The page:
The Resurrection—the Descent into Hell, with Church Feasts in 12 Border Scenes, Pentecost, the Pokrov, the Beheading of John the Baptist, and the Prophet Elias in the Desert

Antique Russian icon: last quarter of the 19th century. Religious icon painting centers of the Vladimir region.

Oklad cover: last quarter of the 19th century.

sizeSize: 35 х 30 х 3 cm

Wood (two panels), two incut profiled support boards, a shallow incut centerpiece, underlying layer of canvas is not visible, gesso, tempera. Oklad cover: white metal, embossing, engraving, etching, silver-plating.

The paintwork is well preserved with only several remnants of the darkened varnish missed at restoration and small fallouts of gesso on the religious icon borders. The oklad cover is also very well preserved.

Diagram of the border scenes:
Diagram of the border scenes:
  1. The Nativity of the Mother of God;
  2. The Entrance of the Mother of God into the Temple;
  3. The Annunciation;
  4. The Nativity of Christ;
  5. Candlemas (The Meeting of Christ in the Temple);
  6. The Theophany (The Baptism of Christ);
  7. The Entrance into Jerusalem;
  8. The Transfiguration;
  9. The Elevation of the Holy Cross;
  10. The Ascension;
  11. The Old Testament Trinity;
  12. The Dormition of the Mother of God;
  13. Pentecost (The Descent of the Holy Spirit on the Apostles);
  14. The Pokrov (Feast of the Protective veil of the Mother of God);
  15. The Beheading of John the Baptist;
  16. The Prophet Elias in the Desert.

Eastern Orthodox Church icons of Feasts were especially popular among the faithful largely due to their practicality (a single hand-painted icon contained the main events of the liturgical year), which made such religious icon paintings a kind of the home’s small iconostasis.

In folk culture, these hand-painted Orthodox icons were seen as a sort of agricultural calendar, the cycle of which was clearly linked with the feasts of the liturgical year. The Nativity of the Mother of God (September 8th) was the day when bees had to be locked away, and onion had to be collected. The Elevation of the Holy Cross (September 14th) reminded about the coming of winter and the beginning of the harvesting period. The Feast of the Entrance of the Mother of God into the Temple (November 21st) was the day when winter came into its own, marking the beginning of the sleigh ride season. The Nativity of Christ (December 25th) was the main family feast, the celebration of which embraced several old, pre-Christian Slavonic traditions known as Svyatki. According to popular beliefs, river waters blessed at the Feast of the Theophany (January 6th) held special powers. This water was collected and used throughout the year to bless the home, farm, and livestock belonging to a family. Candlemas (February 2nd) symbolized the meeting of Winter and Spring. On that day, Russian peasants organized ritual fist-fights to help the incoming spring. Water blessed on Candlemas was also seen as especially sacred. On the Annunciation (March 25th), the peasants burned their old straw beds to prevent the return of the last year’s maladies. Crumbs of the prosphora (holy bread) received on that day were preserved and placed in the ground with the seed grain. Pussy willow branches – blessed in Russia instead of palms during the Entrance into Jerusalem Feast – were used for healing the sick. On the Ascension, the Russians boiled eggs and made pies and pancakes that were taken to the procession across the fields by the villagers asking for a good harvest. Pentecost or the Holy Trinity Feast (the 50th day after Pascha) was the time of the rebirth of the land and forests. On that day, churches and homes were decorated with green tree branches and flowers – as the symbols of Eternal Life. On the Transfiguration (August 6th), ripe apples and fruits were brought to the church and blessed; this was followed by the blessings of the fields with holy water. The evening of the Transfiguration marked the last farewell to the Summer sun and the meeting of Autumn. The Dormition of the Mother of God (August 15th) marked the end of the harvest season when priests blessed the harvested crops in churches. This was seen as the best time for the sowing the late seeds. The Beheading of John the Baptist ended the summer and began the Autumn season. It was the day of strict fasting, with the villagers abstaining from all round types of food, as well as from dancing and singing, remembering the cruelty of Salome.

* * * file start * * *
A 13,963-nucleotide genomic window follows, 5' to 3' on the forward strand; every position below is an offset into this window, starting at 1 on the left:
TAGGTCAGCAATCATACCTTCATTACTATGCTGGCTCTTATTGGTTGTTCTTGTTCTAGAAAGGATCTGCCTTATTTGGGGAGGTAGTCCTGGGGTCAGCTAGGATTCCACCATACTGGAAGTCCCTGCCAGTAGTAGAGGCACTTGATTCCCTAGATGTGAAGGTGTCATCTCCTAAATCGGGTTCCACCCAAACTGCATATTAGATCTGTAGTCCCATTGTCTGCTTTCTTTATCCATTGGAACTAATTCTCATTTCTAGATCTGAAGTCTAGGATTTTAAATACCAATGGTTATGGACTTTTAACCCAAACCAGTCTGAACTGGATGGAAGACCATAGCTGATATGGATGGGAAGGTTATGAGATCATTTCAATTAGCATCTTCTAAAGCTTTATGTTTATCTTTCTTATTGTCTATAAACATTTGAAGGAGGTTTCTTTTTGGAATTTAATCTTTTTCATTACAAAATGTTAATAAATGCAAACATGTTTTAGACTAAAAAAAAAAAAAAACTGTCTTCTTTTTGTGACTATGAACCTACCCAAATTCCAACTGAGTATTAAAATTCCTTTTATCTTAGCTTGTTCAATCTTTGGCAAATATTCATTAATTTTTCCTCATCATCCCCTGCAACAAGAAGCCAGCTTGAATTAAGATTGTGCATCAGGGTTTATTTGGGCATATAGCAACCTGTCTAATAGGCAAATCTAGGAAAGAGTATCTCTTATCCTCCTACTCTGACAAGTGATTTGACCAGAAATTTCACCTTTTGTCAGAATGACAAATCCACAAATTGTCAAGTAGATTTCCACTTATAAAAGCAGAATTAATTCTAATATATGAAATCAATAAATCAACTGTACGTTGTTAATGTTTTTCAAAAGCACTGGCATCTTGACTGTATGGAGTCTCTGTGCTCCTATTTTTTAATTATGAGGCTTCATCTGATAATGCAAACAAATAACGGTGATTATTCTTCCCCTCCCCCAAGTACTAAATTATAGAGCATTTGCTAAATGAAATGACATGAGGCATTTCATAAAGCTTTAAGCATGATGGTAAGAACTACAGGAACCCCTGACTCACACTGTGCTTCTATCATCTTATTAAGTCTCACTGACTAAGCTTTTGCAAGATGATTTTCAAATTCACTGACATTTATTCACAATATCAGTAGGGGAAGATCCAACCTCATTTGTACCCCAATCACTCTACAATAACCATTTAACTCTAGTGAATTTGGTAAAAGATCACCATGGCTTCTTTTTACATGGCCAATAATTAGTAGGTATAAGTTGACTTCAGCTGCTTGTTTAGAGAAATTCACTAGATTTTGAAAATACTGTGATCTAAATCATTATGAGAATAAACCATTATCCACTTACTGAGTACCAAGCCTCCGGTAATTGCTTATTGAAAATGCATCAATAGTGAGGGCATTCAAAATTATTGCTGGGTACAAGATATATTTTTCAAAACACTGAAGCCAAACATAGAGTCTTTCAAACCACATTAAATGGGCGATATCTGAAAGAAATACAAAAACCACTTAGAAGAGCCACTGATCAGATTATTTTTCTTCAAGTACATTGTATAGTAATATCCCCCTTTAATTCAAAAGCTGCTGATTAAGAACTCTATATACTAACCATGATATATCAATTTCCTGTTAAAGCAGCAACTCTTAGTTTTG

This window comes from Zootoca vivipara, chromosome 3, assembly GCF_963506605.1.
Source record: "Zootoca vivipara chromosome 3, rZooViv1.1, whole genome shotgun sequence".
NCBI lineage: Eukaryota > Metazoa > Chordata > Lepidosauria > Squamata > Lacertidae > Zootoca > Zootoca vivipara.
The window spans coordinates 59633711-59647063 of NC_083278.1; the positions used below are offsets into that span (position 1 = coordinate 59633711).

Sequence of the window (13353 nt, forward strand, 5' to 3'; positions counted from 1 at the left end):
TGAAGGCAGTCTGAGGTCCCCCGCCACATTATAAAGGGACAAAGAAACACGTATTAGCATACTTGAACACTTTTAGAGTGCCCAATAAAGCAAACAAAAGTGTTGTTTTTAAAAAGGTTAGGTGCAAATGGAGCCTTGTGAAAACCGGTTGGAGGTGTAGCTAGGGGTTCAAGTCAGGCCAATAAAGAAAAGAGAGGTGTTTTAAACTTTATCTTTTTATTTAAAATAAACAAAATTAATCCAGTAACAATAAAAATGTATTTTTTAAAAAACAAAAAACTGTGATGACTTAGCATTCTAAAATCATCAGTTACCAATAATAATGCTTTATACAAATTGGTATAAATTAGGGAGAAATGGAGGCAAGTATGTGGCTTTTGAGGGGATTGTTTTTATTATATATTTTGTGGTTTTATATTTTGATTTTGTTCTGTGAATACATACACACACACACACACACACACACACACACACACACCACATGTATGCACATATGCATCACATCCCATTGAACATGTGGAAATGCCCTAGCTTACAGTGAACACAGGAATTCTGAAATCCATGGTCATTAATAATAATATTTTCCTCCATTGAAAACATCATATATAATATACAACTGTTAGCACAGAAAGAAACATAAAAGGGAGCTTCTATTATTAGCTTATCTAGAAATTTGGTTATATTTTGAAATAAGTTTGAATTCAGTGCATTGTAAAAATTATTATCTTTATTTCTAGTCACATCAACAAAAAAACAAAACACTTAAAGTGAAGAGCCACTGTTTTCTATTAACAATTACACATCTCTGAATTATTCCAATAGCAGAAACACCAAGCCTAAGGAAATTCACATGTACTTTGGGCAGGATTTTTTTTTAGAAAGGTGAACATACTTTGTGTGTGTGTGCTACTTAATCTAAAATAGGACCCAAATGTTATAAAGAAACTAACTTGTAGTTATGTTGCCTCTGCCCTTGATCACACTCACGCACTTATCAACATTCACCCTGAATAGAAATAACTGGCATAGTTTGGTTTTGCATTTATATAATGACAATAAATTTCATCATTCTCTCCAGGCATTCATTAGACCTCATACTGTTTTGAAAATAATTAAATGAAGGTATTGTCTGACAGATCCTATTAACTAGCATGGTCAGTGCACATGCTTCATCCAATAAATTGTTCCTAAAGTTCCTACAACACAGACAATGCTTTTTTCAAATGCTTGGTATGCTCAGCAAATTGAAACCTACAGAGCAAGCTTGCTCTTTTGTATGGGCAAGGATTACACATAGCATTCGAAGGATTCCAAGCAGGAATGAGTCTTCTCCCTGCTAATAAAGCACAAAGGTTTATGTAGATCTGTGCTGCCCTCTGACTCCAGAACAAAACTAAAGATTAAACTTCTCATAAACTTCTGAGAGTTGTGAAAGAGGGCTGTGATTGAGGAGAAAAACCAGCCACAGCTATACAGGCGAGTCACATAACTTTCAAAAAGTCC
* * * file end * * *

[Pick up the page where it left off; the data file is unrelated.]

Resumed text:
The stylistic characteristics of the given antique Russian icon, especially its dark color pallet, the olive-brown color of the borders, and the dry gold hatching of the vestments, all attest to the fact that this piece of Eastern Orthodox Church icons was painted in the late 19th century. Instead of the traditional depictions of the Four Evangelists usually seen in the corners of such religious icon paintings, this antique Russian icon includes other Feasts (Pentecost, the Pokrov, the Beheading of John the Baptist, the Prophet Elias in the Desert) that expand the Festive cycle and give the religious icon a more universal character.

The embossed oklad frame brings more structure to the given hand-painted Orthodox icon. The complex, floral ornamentation on the religious icon borders imitates the 17th-century silverwork: the vines take a spiral shape, and all floral texture is brilliantly executed by the silversmith. Such ornamentation was widespread among ecclesiastic silversmiths in the 1860s and endured until the end of the 19th century.

This beautiful piece of antique Russian icons is definitely a worthy addition to any religious icon collection.